Boating NZ : FREE TO READ April 2014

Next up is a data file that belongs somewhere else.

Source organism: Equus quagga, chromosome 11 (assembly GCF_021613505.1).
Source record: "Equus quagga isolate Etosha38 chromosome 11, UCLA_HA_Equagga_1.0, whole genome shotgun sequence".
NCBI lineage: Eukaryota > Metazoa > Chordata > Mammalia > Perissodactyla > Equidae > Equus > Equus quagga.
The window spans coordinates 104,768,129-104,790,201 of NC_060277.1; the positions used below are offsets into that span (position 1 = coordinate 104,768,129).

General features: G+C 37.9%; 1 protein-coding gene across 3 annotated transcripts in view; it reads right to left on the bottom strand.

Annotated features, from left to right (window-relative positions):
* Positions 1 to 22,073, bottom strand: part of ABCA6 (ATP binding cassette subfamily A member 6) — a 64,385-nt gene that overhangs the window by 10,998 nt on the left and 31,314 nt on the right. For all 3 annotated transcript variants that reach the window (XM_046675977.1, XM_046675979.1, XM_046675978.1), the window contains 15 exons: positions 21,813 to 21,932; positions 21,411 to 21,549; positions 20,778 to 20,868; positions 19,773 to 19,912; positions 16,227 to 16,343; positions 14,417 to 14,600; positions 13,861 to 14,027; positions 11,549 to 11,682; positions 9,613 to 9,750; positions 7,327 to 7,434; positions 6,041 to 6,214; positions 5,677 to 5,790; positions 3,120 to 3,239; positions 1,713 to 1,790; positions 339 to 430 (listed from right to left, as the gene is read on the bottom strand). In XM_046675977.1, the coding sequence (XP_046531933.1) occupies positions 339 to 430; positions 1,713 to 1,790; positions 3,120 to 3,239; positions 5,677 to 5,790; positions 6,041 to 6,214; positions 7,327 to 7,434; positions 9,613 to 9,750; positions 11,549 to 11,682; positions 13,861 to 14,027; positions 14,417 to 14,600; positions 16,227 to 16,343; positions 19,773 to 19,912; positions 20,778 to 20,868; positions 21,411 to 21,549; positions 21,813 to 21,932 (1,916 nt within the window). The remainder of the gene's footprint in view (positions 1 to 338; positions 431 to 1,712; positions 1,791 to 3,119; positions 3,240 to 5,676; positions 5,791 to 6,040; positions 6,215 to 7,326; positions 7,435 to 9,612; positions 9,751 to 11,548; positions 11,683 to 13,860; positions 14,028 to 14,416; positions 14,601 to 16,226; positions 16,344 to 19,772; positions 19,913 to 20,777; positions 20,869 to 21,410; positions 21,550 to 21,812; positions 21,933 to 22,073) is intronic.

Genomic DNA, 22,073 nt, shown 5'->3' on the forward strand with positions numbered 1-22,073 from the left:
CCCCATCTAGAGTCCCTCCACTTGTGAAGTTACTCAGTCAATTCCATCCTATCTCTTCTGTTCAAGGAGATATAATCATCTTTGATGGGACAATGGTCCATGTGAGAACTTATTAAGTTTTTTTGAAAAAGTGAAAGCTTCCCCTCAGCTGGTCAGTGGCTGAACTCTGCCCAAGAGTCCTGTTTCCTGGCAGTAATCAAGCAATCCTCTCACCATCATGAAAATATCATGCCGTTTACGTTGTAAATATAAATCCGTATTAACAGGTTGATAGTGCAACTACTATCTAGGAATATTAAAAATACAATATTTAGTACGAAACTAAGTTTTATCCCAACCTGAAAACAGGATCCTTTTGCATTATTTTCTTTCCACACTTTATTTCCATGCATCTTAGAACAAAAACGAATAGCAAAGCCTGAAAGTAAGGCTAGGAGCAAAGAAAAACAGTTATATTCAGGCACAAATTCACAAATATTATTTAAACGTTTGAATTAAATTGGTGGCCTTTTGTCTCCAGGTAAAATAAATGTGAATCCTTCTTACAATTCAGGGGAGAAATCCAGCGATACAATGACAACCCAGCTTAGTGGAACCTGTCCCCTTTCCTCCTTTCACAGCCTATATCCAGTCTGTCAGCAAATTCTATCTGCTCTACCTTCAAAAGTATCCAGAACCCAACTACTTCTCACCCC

subscribe online at www.mags4gifts.co.nz/boating-nz 87 Van Asch’s second-oldest boat is Apache, not shown here, a 5.8-metre boat designed and built about 1959 by the late Davey Scott, an Invercargill boat builder, for the late Norman Hayes. Caird served two years of his boat-building apprenticeship with Scott, while Hayes was the son of Irving Hayes who founded the E Hayes & Sons hardware store in 1932. This store has a sizable collection of early Southland motoring and farm machinery, including the late Bert Monro’s record-breaking Indian and Velocette motorcycles. Van Asch received Apache as part of a Lake Wakatipu boat shed purchase two years ago and, although the boat was in reasonable condition, it hadn’t been used for some years. It has been partially restored and the paintwork is largely original. Apache has a small cabin with twin vee berths and an aft cockpit. It is powered by another 108hp Dodge which direct-drives the propeller through a clutch, but there is no gearbox so no reverse. Next in the collection is Seattle, a 1962 six-metre Leo Young design, which was built for Alan and Alice Scott, then heavily involved in the Karapiro Ski Club. Seattle has had several engines over the years and is powered by a Chevrolet 350 V8, driving the propeller through a vee drive. A refurbishment several years ago by Kevin Sexton included new white leather upholstery to complement her red and white hull. Hamilton 73 jet boats have become highly collectable due to their rarity. There were two models, the Mexico and the Sport, with identical hulls designed by George Davidson, then managing director of Hamilton Jet. Kevin Shacklock designed the Sport’s topsides and its swoopy, wrapround windscreen. When van Asch casually mentioned to a friend that he was thinking about adding a Hamilton 73 to his collection, within a week he’d been put on to an original, mint-condition Hamilton 73 Sport in Christchurch named High Noon, which he immediately bought. High Noon still had her original engine, a Chevrolet 400 V8, although a few years later a severe Queenstown frost cracked the engine block, so van Asch imported a new Kodiak 330hp engine from Canada. This fuel-injected engine is based on a 5.7 litre GM V8 block which drives the boat’s original Hamilton 773 jet unit. High Noon is ideal for, to quote van Asch, “fanging”. Pride of place in the van Asch collection is his late-1970s Clipper 24, Clipper J, which he purchased from Ken Bush of Pauanui about five years ago. Bush had owned Clipper J for 28 years and had babied the boat. Van Asch, who doesn’t believe in babying his boats, soon found that the original engine had reached its use-by date: “It sounded like a heap of little men inside knocking away with hammers,” he says. Clipper J’s engine was replaced with a Volvo 330 petrol engine, sternleg and duo-prop. The engine is a marine version of a GM 5.7 litre V8. She runs beautifully at speed. The collection is kept in peak condition by Nigel Scott of the Boat Shed in Wanaka and engineer Gary Dellow, who works full time for van Asch. The four van Asch children sometimes need CrackerBoxJuniorRacer,DaveyScott5.8m,LeoYoung6m,Hamilton73,Clipper24Fairline,Apache,Seattle,HighNoon,HenryvanAsch REGULAR_My boat_April14.indd 87 18/03/2014 4:08:55 p.m.
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